Royal School Board passes levy resolution

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ROYAL CITY — The Royal School Board passed a resolution to put a $1.37 million educational programs and operations levy on the Feb. 11, 2020 ballot. The resolution was passed during a regular school board meeting on Nov. 25.

“If approved by the voters, levy funds will be used to maintain educational programs in Royal schools not fully funded by the state, including smaller classroom staffing, extra-curricular activities and athletics, counselors and nurses, CTE programs, technology, and much more,” stated a press release from the Royal School District on Tuesday, Nov. 26.

The proposed levy will replace the current levy that is expiring. The current levy was approved by voters in 2018 with a proposed tax rate of $1.75 per $1,000 of assessed value. The replacement levy is proposed to have a tax rate of $1.58 in 2021 and $1.54 in 2022.

The Royal School District is like most districts in Washington and needs to run the levy to continue existing programs.

“Funding for education in our state is complicated,” said Roger Trail, superintendent for the Royal School District. “The reality is that state dollars don’t fully cover the actual cost to operate most schools. We, like many other districts, use levies to help bridge this gap in funding. We’re extremely grateful to our community for their history of supporting our school levies over the years.”

In other business, the construction on Red Rock Elementary School is making progress, although it is still behind the original schedule.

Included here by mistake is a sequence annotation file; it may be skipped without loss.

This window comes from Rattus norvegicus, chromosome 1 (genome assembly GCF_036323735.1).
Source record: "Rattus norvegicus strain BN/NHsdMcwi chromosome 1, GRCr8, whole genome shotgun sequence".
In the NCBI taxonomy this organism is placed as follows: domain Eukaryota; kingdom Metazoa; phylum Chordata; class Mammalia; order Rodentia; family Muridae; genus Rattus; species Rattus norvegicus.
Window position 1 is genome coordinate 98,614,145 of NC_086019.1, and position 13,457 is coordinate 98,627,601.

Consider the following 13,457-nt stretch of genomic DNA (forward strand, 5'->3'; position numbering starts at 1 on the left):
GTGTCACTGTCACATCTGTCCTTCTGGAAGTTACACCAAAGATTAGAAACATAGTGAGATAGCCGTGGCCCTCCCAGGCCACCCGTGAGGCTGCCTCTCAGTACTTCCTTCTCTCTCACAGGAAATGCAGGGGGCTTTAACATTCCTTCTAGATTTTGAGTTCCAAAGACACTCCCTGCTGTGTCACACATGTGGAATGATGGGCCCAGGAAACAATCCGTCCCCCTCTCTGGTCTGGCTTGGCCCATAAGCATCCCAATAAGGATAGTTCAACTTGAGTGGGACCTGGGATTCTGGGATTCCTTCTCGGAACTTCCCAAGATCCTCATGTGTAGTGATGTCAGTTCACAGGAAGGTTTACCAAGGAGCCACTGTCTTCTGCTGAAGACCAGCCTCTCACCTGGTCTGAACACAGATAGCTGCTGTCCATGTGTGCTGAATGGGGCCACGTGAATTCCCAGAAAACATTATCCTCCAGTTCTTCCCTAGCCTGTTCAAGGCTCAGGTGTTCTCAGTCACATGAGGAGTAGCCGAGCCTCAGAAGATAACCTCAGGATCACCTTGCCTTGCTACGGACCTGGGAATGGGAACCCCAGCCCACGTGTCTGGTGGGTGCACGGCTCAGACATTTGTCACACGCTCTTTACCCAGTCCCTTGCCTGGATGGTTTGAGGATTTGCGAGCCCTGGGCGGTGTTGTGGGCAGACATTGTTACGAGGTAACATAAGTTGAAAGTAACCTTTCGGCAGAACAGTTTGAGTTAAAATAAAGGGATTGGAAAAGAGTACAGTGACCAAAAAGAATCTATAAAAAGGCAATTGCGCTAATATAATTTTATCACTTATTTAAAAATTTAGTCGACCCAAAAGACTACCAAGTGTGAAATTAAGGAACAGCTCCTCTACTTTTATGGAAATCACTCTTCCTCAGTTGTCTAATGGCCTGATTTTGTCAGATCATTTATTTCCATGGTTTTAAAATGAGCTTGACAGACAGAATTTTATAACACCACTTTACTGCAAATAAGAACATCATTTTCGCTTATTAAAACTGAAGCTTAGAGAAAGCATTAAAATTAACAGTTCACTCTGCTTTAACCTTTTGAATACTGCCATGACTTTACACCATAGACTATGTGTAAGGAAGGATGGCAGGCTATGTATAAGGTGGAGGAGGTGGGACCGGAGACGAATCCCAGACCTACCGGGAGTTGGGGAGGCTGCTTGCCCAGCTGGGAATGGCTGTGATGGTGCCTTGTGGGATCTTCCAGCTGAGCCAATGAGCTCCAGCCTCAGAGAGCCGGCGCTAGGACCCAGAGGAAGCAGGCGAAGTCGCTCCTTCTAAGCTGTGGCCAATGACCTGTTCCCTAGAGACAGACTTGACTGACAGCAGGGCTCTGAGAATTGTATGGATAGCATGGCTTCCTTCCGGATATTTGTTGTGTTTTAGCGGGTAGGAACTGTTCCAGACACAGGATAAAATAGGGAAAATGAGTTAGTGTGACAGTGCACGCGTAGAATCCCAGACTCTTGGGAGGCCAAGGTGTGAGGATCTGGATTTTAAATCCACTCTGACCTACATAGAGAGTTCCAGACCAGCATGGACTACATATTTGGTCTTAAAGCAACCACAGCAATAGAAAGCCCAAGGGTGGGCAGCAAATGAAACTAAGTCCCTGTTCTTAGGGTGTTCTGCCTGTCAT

“We should see them wrap things up before Christmas break,” Trail said. “We hope to have things functioning normally when we start school on Jan. 6.”

In the past, Red Rock Elementary School Principal David Andra has expressed concern about having the gymnasium ready for the Christmas program. While the work on the gym is progressing, the gym will not be done in time for the program. To compensate, it will be held in the gymnasium of the intermediate school.

“The gym is really looking nice,” Trail said. “They’re putting in hardwood floors. The varnish has to dry before they install the bleachers.”

The carpet is going in offices and few remaining classrooms.

“One of the last things you do is carpeting,” Trail said. “That portion of the building is progressing well.”

Everything should be back to normal when school starts up again in January, “as long as there isn’t anything else that gets in the way,” Trail said. “Remodel projects have more unforeseen things than building from scratch.”

Rachal Pinkerton may be reached via email at rpinkerton@suntribunenews.com.

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